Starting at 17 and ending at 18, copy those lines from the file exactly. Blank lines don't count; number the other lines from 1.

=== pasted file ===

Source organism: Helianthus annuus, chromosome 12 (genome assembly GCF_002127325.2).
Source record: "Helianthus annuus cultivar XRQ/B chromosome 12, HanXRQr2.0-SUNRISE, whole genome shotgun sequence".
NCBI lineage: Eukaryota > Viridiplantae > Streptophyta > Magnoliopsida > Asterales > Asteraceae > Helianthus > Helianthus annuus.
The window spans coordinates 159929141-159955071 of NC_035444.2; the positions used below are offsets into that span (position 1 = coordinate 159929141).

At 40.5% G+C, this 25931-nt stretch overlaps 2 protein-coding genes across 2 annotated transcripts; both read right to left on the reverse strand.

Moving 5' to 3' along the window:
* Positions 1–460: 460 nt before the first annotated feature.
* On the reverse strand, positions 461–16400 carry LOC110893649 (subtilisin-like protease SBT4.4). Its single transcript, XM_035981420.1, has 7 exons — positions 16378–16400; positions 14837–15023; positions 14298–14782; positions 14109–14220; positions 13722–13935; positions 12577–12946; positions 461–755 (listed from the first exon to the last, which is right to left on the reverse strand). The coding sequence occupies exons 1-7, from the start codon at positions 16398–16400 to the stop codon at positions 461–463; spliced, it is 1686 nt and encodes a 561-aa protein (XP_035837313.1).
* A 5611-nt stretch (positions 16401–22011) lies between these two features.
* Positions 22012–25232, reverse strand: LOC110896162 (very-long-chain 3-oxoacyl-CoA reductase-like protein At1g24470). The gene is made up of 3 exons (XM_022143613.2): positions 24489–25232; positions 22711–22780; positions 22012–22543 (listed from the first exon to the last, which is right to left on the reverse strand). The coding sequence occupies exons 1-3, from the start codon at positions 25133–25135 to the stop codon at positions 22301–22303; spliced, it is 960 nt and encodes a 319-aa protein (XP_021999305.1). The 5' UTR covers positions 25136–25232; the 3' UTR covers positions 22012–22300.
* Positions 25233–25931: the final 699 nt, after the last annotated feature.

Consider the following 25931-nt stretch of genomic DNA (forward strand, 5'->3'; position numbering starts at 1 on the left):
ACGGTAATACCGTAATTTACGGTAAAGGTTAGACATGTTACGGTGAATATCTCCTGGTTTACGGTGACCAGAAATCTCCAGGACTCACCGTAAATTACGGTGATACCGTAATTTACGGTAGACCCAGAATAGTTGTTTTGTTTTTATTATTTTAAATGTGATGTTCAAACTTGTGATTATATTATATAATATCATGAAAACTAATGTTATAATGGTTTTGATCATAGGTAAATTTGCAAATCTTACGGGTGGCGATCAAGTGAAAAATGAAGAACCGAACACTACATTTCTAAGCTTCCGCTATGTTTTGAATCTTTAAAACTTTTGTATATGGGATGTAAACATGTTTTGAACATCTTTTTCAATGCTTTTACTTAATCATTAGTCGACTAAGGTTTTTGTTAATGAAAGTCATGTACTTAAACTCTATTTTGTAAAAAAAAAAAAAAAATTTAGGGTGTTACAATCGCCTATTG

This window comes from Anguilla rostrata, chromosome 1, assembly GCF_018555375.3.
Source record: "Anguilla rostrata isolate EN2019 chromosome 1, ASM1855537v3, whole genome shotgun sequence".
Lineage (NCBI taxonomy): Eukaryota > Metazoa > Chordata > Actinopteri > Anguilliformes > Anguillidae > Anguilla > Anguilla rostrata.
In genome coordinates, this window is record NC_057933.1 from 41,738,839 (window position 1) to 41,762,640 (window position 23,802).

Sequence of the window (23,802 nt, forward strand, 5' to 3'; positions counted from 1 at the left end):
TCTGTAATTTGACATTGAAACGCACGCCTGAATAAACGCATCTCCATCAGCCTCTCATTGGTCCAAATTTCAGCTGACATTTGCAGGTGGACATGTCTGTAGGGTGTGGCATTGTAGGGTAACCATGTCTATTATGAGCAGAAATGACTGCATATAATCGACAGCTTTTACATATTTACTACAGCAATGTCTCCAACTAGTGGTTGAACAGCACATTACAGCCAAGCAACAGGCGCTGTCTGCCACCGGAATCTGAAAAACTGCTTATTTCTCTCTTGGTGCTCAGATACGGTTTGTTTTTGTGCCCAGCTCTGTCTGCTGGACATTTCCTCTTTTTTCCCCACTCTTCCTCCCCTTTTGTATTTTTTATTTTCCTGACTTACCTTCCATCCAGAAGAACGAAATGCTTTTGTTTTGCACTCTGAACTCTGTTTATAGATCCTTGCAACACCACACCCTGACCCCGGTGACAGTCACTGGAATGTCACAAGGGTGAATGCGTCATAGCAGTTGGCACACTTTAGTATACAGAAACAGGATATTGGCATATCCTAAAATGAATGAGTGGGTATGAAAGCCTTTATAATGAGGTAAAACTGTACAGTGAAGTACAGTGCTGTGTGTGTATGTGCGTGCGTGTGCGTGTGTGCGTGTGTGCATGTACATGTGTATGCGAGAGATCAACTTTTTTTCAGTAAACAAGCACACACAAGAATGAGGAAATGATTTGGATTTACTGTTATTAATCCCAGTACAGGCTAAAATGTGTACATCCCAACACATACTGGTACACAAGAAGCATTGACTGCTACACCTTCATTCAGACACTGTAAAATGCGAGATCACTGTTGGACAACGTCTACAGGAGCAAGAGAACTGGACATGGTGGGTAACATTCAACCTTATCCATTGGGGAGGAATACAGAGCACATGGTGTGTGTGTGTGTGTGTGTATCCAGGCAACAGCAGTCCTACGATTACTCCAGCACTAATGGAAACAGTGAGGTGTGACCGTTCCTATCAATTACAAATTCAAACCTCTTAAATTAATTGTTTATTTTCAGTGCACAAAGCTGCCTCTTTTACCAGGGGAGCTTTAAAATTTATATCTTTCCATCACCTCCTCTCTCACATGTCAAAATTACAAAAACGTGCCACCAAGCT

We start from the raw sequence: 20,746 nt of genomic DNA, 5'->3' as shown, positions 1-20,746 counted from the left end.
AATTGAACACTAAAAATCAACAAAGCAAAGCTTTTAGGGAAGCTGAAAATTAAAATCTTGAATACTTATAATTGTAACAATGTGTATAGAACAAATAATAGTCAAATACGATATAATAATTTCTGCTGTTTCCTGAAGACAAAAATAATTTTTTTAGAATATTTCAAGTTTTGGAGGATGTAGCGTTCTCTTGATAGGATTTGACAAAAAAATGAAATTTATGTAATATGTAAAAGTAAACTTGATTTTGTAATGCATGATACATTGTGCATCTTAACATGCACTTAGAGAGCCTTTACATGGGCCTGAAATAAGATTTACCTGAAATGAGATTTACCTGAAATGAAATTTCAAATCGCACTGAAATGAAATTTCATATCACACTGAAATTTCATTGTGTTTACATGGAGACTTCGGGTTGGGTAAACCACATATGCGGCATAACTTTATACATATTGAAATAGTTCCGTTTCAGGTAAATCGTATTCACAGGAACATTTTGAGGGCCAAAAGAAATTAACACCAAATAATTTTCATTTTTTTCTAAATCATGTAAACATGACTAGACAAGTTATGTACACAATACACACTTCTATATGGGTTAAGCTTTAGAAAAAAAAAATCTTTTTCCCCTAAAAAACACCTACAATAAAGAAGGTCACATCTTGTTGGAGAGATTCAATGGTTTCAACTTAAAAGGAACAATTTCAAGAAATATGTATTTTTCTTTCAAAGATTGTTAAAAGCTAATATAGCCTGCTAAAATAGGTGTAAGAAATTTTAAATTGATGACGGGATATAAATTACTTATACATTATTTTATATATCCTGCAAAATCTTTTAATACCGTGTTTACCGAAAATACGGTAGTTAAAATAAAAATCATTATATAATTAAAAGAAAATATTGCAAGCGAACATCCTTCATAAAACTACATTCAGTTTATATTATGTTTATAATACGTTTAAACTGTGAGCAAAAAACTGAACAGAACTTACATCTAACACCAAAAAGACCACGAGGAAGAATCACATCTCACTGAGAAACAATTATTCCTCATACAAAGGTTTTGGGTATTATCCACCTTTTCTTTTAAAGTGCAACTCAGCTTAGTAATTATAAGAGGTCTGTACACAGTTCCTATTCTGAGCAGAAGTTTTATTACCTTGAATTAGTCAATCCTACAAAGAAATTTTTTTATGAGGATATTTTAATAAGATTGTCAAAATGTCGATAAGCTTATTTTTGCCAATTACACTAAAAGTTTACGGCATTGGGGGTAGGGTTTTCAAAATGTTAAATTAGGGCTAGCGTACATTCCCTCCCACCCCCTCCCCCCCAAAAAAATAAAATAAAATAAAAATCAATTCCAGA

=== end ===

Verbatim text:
In genome coordinates, this window is record NC_057933.1 from 41,738,839 (window position 1) to 41,762,640 (window position 23,802).

Sequence of the window (23,802 nt, forward strand, 5' to 3'; positions counted from 1 at the left end):